Monday, February 15, 2010

Oscar Serlin and Broadway

Oscar Serlin featured in Life magazine enjoying Life With Father.

Oscar Serlin - Football 1924
DePaul has long had a rich tradition in the theatre world. In Uncovering Blue Demon Treasures, today's spotlight will be on football alum Oscar Serlin '26 and his place in Broadway history.

In the June 1945 issue of DePaul University Alumni News, unassumingly hidden in the Down Memory Lane... section was a small blurb about Serlin.

"Oscar Serlin, LA '26, who played football under Eddie Anderson and laid the foundations for his career as a producer here at DePaul, has been getting more publicity than ever as his "Life with Father" rolls on and on. Colliers and Coronet each featured Oscar in special articles during the last month.

His play has had a longer continuous run on Broadway than any other play...Oscar is always on hand in Madison Square, rooting for his Alma Mater, when the boys play in New York."

Serlin's Life with Father certainly had staying power. The original play is still the longest running play in Broadway history. Opening on Nov. 8, 1939 and running until July 12, 1947, Serlin's masterpiece was played 3,224 consecutive performances. A film version was released in 1947.

The production remains the 15th longest run in Broadway history. Life with Father ranks among the all-time greats of Broadway.

1. Phantom of the Opera - 9,163 performances
2. Cats - 7,485
3. Les Miserables - 6,680 performances
4. A Chorus Line - 6,137 performances
5. Oh! Calcutta - 5,959 performances
6. Chicago - 5,492 performances
7. Beauty and the Beast - 5,461 performances
8. Rent - 5,123 performances
9 . The Lion King - 5,077 performances
10. Miss Saigon - 4,092 performances
11. 42nd Street - 3,486 performances
12. Momma Mia! - 3,440 performances
13. Grease - 3,388 performances
14. Fiddler on the Roof - 3,242 performances
15. Life with Father, - 3,224 performances

Serlin and his production were featured in Time on Sept. 14, 1942.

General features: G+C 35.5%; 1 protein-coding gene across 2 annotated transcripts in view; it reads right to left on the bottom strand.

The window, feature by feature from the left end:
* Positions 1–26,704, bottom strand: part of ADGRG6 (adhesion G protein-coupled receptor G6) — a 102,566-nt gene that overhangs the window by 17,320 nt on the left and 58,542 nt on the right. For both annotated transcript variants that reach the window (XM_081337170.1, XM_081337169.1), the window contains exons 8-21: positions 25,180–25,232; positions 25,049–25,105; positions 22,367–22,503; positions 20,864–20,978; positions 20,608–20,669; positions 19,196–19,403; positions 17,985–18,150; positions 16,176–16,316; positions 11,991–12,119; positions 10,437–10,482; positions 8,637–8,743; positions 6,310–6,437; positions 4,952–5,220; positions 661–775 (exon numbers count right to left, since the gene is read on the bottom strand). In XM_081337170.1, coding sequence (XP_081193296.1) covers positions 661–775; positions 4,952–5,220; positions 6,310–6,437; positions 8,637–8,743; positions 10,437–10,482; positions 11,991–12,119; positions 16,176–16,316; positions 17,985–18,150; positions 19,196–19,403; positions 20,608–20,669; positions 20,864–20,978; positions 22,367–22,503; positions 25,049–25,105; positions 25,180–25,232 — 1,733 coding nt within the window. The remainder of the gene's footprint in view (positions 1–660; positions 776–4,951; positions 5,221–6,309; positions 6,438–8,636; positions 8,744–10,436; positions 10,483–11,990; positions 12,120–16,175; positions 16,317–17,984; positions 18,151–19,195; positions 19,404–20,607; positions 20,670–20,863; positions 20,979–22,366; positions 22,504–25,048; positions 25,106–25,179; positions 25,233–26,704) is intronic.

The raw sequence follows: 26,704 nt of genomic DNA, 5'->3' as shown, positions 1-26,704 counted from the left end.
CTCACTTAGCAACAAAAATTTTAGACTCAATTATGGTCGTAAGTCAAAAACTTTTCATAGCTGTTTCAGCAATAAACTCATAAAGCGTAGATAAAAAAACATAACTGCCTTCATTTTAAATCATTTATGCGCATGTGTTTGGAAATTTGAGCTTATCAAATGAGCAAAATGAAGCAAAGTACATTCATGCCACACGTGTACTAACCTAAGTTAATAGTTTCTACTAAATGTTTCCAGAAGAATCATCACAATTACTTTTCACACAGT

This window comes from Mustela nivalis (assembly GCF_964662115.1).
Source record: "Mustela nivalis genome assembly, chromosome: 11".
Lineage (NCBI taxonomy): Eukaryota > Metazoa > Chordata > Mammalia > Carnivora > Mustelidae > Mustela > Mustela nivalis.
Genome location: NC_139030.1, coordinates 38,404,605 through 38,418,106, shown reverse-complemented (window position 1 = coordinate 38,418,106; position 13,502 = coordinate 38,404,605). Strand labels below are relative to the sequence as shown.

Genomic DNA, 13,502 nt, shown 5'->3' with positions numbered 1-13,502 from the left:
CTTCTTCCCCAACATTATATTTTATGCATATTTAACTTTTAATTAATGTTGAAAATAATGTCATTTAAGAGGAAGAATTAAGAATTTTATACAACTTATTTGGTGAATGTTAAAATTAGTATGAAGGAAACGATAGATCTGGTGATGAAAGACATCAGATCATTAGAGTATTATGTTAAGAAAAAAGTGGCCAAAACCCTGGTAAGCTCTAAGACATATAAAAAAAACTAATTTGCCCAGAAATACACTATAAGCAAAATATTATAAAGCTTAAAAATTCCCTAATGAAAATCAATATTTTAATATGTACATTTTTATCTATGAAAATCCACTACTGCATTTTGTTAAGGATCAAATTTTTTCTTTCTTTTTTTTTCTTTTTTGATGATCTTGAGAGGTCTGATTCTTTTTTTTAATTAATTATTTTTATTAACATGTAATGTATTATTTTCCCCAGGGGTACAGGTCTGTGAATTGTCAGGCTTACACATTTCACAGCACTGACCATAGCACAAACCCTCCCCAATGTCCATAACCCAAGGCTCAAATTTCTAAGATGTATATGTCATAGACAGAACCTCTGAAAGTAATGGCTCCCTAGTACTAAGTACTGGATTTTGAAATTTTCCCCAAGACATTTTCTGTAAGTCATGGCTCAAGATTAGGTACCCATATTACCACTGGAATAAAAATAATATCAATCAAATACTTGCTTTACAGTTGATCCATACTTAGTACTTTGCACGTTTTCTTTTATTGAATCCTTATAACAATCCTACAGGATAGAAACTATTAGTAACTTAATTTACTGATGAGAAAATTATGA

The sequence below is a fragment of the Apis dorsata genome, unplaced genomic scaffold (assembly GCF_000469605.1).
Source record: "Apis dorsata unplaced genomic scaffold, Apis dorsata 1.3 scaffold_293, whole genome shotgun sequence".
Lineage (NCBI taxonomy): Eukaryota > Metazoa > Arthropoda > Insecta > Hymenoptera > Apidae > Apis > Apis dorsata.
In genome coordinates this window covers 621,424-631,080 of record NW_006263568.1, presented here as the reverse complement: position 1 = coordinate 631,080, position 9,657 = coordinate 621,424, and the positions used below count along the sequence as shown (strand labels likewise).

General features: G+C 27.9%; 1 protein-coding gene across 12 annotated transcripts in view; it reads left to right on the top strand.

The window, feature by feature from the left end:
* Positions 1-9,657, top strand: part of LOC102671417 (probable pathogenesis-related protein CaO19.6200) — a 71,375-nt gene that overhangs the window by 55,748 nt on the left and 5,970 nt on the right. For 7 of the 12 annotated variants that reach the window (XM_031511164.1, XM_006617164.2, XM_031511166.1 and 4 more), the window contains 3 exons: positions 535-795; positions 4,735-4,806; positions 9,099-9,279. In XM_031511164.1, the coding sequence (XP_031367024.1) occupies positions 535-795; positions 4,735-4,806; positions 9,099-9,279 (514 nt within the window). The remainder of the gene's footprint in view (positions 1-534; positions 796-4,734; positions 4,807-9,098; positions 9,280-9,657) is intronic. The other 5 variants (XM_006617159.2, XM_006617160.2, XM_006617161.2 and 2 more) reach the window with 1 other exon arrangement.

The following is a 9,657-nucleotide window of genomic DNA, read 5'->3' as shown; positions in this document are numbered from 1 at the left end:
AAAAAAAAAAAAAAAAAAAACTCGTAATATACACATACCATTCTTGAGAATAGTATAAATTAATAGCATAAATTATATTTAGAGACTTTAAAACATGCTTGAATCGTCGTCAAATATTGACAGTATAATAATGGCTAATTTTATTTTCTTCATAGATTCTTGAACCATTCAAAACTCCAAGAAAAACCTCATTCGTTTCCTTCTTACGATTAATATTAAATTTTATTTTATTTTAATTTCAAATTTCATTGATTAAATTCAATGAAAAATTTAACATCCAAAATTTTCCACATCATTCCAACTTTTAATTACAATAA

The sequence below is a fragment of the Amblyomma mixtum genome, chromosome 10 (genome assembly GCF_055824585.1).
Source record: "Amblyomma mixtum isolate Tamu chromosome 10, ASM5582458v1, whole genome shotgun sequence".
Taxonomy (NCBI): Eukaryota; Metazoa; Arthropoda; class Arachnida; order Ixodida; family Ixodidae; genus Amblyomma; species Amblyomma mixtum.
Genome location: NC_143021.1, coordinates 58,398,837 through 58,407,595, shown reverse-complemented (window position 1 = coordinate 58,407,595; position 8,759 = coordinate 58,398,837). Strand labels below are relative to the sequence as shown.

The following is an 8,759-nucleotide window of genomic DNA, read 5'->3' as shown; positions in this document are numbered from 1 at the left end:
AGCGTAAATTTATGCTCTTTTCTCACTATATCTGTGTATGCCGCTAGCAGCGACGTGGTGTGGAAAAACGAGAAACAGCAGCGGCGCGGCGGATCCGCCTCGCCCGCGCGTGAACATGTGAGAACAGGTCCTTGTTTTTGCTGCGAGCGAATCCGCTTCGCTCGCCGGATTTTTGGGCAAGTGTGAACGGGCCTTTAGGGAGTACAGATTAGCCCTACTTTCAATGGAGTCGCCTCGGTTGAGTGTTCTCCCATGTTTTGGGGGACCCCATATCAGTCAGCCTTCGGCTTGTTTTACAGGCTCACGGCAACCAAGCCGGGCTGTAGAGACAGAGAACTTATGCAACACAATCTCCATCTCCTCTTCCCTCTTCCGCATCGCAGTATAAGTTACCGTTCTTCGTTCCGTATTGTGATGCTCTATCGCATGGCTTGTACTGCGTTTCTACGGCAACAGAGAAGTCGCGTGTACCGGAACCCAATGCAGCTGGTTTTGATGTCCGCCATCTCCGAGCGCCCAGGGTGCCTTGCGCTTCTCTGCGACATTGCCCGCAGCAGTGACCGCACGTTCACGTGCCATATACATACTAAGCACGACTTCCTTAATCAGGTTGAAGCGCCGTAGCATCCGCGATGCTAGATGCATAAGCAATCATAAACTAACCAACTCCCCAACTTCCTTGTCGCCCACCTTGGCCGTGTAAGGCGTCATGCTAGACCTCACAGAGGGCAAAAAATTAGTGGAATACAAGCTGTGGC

For nearly three years the ten owners of Life With Father sat tight and looked haughty. They were in no hurry: oil was gushing in their own backyard, and Hollywood's checks could be waved away. The ten owners—Producer Oscar Serlin, Adapters Lindsay & Crouse, Mrs. Clarence Day, John Hay Whitney and the rest—saw Life With Father gross $973,000 on Broadway the first year, $860,000 the second, could still count on a tidy sum the third, while road companies grossed $2,000,000 more. Inwardly they rocked with laughter thinking of the $15,000 Warner Bros, had once offered for the film rights; but last year when Mary Pickford offered half a million, their no was just as brusque.

Last week the ten owners finally unbent. With Producer Serlin about to go in the Army, they announced to the movie industry that Life With Father could be had. It was hardly an announcement; it was more like a proclamation. The unprecedented terms at which the bidding could start would have satisfied even Father:*

> $500,000 down, plus a percentage of the gross receipts.

> The film rights revert after seven years, and only one film can be made.

> The picture must be made entirely from the material in the play.

> Mrs. Day and Lindsay & Crouse are to have editorial jurisdiction over the movie, especially in matters of "good taste," and can stop any script they dislike from being filmed.

> No radio or television rights go with the sale.

> The picture cannot be released before the end of 1944. (The owners believe that Father will run for five years on Broadway.)

In Hollywood, cinemakers first gasped, then gulped. The general feeling was that the terms were fantastic, and if accepted would create a dangerous precedent. Warner's Charles Einfeld came closest to a favorable reaction about Father: "It's a tough deal but ... a terrific property." Most other people think that Serlin & Co. may have overreached themselves.

Husky, Polish-born, 41-year-old Producer Serlin once played football for Catholic De Paul University, where he was the only Jew in the student body. Stagestruck, he became a smalltime actor, later a smalltime producer, putting on several flops while rejecting such hits as Once in a Lifetime and Room Service. He found his feet as talent scout for Paramount, where he discovered Cary Grant, Margo, Gladys Swarthout, many another. Sniffing a hit in Clarence Day's Father sketches, he tied up the stage rights, commissioned Lindsay & Crouse to write the play. His last chore before entering the Army will be to produce their new one, Strip for Action, which reaches Broadway late this month.

* In real life the late Clarence Day Sr., crusty Wall Street broker of the horsecar days, son of the New York Sun's Founder Benjamin Day.

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At this point little is known about Serlin's time at DePaul other than his own admission to playing football for DePaul in his Time interview and the editor's insertion about him playing for DePaul's Anderson on the gridiron in the alumni.

More digging will be required as we continue to work to Uncover Blue Demon Treasures.